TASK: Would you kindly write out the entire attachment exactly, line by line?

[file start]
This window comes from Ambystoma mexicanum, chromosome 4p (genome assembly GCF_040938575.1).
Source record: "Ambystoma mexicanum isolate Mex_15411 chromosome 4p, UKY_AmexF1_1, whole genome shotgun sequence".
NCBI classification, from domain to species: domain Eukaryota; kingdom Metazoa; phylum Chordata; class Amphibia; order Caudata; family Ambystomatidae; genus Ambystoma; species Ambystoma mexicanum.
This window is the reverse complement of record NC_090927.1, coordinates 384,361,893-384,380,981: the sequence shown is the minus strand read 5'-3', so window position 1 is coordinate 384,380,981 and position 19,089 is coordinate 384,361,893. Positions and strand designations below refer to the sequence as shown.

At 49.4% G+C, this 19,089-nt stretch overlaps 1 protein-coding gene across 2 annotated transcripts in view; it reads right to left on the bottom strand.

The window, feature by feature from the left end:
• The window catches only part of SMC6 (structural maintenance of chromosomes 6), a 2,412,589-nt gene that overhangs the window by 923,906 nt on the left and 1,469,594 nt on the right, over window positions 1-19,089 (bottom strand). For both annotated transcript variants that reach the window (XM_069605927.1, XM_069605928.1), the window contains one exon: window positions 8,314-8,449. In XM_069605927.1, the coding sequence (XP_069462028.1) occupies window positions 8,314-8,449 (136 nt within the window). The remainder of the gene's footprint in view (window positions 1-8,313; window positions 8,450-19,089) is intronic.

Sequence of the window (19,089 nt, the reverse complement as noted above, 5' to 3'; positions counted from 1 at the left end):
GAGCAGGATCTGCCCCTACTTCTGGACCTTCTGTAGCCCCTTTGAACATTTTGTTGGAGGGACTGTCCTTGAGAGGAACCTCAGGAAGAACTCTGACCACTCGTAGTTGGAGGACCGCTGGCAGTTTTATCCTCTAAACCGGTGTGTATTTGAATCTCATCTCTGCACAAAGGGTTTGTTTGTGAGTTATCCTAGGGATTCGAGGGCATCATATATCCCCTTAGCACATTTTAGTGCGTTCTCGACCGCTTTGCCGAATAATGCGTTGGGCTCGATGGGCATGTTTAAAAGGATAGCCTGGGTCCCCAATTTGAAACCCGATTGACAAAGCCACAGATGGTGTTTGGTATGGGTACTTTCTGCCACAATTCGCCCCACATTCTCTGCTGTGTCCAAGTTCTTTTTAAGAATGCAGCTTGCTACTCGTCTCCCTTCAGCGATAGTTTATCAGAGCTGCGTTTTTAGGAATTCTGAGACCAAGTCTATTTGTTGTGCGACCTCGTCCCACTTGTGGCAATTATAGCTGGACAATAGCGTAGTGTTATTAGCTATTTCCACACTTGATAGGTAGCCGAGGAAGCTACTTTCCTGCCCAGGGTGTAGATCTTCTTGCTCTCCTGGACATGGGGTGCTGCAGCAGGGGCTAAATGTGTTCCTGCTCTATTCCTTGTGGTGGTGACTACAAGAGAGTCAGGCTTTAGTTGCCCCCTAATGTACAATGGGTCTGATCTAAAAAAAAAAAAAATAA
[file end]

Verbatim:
This window comes from Ambystoma mexicanum, chromosome 4p (genome assembly GCF_040938575.1).
Source record: "Ambystoma mexicanum isolate Mex_15411 chromosome 4p, UKY_AmexF1_1, whole genome shotgun sequence".
NCBI classification, from domain to species: domain Eukaryota; kingdom Metazoa; phylum Chordata; class Amphibia; order Caudata; family Ambystomatidae; genus Ambystoma; species Ambystoma mexicanum.
This window is the reverse complement of record NC_090927.1, coordinates 384,361,893-384,380,981: the sequence shown is the minus strand read 5'-3', so window position 1 is coordinate 384,380,981 and position 19,089 is coordinate 384,361,893. Positions and strand designations below refer to the sequence as shown.

At 49.4% G+C, this 19,089-nt stretch overlaps 1 protein-coding gene across 2 annotated transcripts in view; it reads right to left on the bottom strand.

The window, feature by feature from the left end:
• The window catches only part of SMC6 (structural maintenance of chromosomes 6), a 2,412,589-nt gene that overhangs the window by 923,906 nt on the left and 1,469,594 nt on the right, over window positions 1-19,089 (bottom strand). For both annotated transcript variants that reach the window (XM_069605927.1, XM_069605928.1), the window contains one exon: window positions 8,314-8,449. In XM_069605927.1, the coding sequence (XP_069462028.1) occupies window positions 8,314-8,449 (136 nt within the window). The remainder of the gene's footprint in view (window positions 1-8,313; window positions 8,450-19,089) is intronic.

Sequence of the window (19,089 nt, the reverse complement as noted above, 5' to 3'; positions counted from 1 at the left end):
GAGCAGGATCTGCCCCTACTTCTGGACCTTCTGTAGCCCCTTTGAACATTTTGTTGGAGGGACTGTCCTTGAGAGGAACCTCAGGAAGAACTCTGACCACTCGTAGTTGGAGGACCGCTGGCAGTTTTATCCTCTAAACCGGTGTGTATTTGAATCTCATCTCTGCACAAAGGGTTTGTTTGTGAGTTATCCTAGGGATTCGAGGGCATCATATATCCCCTTAGCACATTTTAGTGCGTTCTCGACCGCTTTGCCGAATAATGCGTTGGGCTCGATGGGCATGTTTAAAAGGATAGCCTGGGTCCCCAATTTGAAACCCGATTGACAAAGCCACAGATGGTGTTTGGTATGGGTACTTTCTGCCACAATTCGCCCCACATTCTCTGCTGTGTCCAAGTTCTTTTTAAGAATGCAGCTTGCTACTCGTCTCCCTTCAGCGATAGTTTATCAGAGCTGCGTTTTTAGGAATTCTGAGACCAAGTCTATTTGTTGTGCGACCTCGTCCCACTTGTGGCAATTATAGCTGGACAATAGCGTAGTGTTATTAGCTATTTCCACACTTGATAGGTAGCCGAGGAAGCTACTTTCCTGCCCAGGGTGTAGATCTTCTTGCTCTCCTGGACATGGGGTGCTGCAGCAGGGGCTAAATGTGTTCCTGCTCTATTCCTTGTGGTGGTGACTACAAGAGAGTCAGGCTTTAGTTGCCCCCTAATGTACAATGGGTCTGATCTAAAAAAAAAAAAAATAA